with open("test.txt") as r:
  text = r.read().replace("THIS", "THAT")
with open("test.txt", "w") as w:


  • 1
    better do a back-up too, just in case any error happens. Oct 3, 2020 at 0:06
  • 2
    @HomeroEsmeraldo That's pretty much common sense and it's out of the scope of this answer. Jan 23, 2021 at 0:30
  • 1
    This works but not really suitable for large files.
    – kta
    Aug 6, 2023 at 7:36

Your problem stems from reading from and writing to the same file. Rather than opening fileToSearch for writing, open an actual temporary file and then after you're done and have closed tempFile, use os.rename to move the new file over fileToSearch.

  • 2
    Friendly FYI (feel free to edit into the answer): The root cause is not being able to shorten the middle of a file in place. That is, if you search for 5 characters and replace with 3, the first 3 chars of the 5 searched for will be replaced; but the other 2 can't be removed, they'll just stay there. The temporary file solution removes these "leftover" characters by dropping them instead of writing them out to the temporary file. Jun 17, 2013 at 5:53

My variant, one word at a time on the entire file.

I read it into memory.

def replace_word(infile,old_word,new_word):
    if not os.path.isfile(infile):
        print ("Error on replace_word, not a regular file: "+infile)


With a single with block, you can search and replace your text:

with open('file.txt','r+') as f:
    filedata = f.read()
    filedata = filedata.replace('abc','xyz')
  • 4
    You forgot to seek to the beginning of the file before writing it. truncate doesn't do that and so you will have garbage in the file.
    – ur.
    Jul 25, 2019 at 8:55

Using re.subn it is possible to have more control on the substitution process, such as word splitted over two lines, case-(in)sensitive match. Further, it returns the amount of matches which can be used to avoid waste of resources if the string is not found.

import re

file = # path to file

# they can be also raw string and regex
textToSearch = r'Ha.*O' # here an example with a regex
textToReplace = 'hallo'

# read and replace
with open(file, 'r') as fd:
    # sample case-insensitive find-and-replace
    text, counter = re.subn(textToSearch, textToReplace, fd.read(), re.I)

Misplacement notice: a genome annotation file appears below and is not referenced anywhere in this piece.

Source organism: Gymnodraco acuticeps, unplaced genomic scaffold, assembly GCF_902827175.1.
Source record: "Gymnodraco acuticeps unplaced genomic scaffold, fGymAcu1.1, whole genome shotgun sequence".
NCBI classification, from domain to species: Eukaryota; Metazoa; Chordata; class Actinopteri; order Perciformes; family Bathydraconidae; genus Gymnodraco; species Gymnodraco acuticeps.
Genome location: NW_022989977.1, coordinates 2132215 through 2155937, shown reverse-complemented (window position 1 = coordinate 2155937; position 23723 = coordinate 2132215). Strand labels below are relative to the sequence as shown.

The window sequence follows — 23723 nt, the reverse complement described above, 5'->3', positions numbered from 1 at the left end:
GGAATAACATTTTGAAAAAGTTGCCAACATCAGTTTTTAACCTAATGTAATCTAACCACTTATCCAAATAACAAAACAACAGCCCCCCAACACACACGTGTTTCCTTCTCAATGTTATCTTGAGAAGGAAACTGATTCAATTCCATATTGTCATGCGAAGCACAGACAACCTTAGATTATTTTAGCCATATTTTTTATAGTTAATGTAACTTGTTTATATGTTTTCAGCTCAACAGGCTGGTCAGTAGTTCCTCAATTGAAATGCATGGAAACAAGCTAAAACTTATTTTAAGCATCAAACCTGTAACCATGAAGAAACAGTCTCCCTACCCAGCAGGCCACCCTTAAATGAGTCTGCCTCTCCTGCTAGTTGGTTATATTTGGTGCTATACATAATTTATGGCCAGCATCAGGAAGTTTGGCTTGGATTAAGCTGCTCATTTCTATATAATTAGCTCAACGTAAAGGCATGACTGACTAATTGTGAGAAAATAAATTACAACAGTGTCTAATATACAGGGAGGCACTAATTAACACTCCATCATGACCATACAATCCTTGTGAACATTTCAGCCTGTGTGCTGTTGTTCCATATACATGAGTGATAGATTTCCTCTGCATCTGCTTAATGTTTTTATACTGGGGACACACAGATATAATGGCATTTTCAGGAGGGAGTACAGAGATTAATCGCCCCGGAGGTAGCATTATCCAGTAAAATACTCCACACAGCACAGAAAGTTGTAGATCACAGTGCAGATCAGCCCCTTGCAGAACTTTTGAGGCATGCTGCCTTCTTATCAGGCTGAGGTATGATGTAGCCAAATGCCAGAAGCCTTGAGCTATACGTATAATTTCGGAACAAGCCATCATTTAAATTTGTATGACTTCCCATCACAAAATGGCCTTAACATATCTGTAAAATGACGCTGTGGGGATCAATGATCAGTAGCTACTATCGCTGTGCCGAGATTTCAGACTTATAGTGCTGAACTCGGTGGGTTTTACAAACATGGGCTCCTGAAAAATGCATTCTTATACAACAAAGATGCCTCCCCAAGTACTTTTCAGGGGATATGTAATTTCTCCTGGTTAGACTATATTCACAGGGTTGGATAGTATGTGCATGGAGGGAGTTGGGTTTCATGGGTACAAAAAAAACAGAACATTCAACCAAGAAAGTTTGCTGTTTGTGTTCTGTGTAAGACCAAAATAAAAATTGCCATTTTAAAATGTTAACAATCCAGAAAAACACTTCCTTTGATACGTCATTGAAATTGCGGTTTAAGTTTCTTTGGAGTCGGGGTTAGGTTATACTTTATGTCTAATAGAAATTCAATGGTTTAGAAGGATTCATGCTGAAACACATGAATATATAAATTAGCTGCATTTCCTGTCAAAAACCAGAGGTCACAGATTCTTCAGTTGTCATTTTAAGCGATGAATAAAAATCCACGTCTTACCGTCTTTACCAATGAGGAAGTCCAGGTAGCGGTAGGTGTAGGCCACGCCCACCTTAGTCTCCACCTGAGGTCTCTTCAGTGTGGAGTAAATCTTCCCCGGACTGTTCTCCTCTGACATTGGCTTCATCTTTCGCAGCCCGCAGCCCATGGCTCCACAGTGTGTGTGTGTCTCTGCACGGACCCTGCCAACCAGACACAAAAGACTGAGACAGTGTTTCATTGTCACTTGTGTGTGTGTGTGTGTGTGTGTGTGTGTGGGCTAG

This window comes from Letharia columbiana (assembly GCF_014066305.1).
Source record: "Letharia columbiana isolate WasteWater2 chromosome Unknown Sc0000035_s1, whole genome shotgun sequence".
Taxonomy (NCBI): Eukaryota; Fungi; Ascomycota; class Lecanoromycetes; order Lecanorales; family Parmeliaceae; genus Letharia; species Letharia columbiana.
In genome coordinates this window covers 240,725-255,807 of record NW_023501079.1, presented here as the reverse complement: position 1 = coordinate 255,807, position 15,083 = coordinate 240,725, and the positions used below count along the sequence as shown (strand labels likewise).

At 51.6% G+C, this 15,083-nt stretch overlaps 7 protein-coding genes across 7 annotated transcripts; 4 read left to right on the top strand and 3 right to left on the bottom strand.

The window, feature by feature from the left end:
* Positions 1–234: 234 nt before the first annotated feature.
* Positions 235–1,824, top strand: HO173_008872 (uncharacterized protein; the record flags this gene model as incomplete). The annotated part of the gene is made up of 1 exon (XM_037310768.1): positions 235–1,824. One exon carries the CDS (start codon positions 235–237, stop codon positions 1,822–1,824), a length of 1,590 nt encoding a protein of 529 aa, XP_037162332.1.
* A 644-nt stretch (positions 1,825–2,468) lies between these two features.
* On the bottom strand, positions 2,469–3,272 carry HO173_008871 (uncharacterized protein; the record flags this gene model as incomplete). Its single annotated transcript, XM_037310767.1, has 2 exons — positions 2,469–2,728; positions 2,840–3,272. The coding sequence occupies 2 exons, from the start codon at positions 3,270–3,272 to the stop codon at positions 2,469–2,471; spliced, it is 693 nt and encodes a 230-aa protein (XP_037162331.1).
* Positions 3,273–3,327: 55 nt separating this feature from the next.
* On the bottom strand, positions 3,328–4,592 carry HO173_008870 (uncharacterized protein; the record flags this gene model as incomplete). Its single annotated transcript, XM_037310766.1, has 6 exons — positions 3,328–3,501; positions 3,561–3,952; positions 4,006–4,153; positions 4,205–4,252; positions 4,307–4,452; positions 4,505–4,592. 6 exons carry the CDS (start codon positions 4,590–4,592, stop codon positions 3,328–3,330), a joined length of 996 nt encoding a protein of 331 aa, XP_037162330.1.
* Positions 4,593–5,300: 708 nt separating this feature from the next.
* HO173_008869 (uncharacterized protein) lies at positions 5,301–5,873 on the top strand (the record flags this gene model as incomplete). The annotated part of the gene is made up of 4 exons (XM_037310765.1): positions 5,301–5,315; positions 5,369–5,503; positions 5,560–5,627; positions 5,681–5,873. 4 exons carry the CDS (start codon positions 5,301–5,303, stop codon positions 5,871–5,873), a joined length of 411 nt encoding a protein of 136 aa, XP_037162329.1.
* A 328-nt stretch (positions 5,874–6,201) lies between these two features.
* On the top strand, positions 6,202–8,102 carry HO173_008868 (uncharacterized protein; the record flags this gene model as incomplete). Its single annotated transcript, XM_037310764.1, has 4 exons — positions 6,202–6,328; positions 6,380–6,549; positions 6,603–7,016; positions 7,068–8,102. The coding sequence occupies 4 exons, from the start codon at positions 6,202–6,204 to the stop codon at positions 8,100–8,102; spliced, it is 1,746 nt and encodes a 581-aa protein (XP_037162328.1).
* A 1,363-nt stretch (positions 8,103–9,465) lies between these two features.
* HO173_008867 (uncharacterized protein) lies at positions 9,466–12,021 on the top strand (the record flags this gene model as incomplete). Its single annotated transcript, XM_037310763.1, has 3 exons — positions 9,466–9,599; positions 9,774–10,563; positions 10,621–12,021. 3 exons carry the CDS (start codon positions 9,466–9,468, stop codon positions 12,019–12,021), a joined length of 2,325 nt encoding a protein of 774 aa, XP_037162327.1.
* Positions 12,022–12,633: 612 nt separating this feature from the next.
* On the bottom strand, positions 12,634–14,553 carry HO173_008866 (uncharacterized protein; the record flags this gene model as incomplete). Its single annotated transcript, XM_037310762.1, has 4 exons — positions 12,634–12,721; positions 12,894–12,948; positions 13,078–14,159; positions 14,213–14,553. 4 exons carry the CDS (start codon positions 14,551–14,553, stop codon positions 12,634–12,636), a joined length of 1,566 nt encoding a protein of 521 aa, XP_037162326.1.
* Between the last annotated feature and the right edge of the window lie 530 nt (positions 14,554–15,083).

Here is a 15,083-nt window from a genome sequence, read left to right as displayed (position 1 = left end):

# check if there is at least a  match
if counter > 0:
    # edit the file
    with open(file, 'w') as fd:

# summary result
print(f'{counter} occurence of "{textToSearch}" were replaced with "{textToReplace}".')

Some regex:

  • add the re.I flag, short form of re.IGNORECASE, for a case-insensitive match
  • for multi-line replacement re.subn(r'\n*'.join(textToSearch), textToReplace, fd.read()), depending on the data also '\n{,1}'. Notice that for this case textToSearch must be a pure string, not a regex!

Besides the answers already mentioned, here is an explanation of why you have some random characters at the end:
You are opening the file in r+ mode, not w mode. The key difference is that w mode clears the contents of the file as soon as you open it, whereas r+ doesn't.
This means that if your file content is "123456789" and you write "www" to it, you get "www456789". It overwrites the characters with the new input, but leaves any remaining input untouched.
You can clear a section of the file contents by using truncate(<startPosition>), but you are probably best off saving the updated file content to a string first, then doing truncate(0) and writing it all at once.
Or you can use my library :D


I got the same issue. The problem is that when you load a .txt in a variable you use it like an array of string while it's an array of character.

swapString = []
with open(filepath) as f: 
    s = f.read()
for each in s:
s = swapString


You can use sed or AWK or grep in Python (with some restrictions). Here is a very simple example. It changes banana to bananatoothpaste in the file. You can edit and use it. (I tested it and it worked... Note: if you are testing under Windows, you should install the "sed" command and set the path first)

import os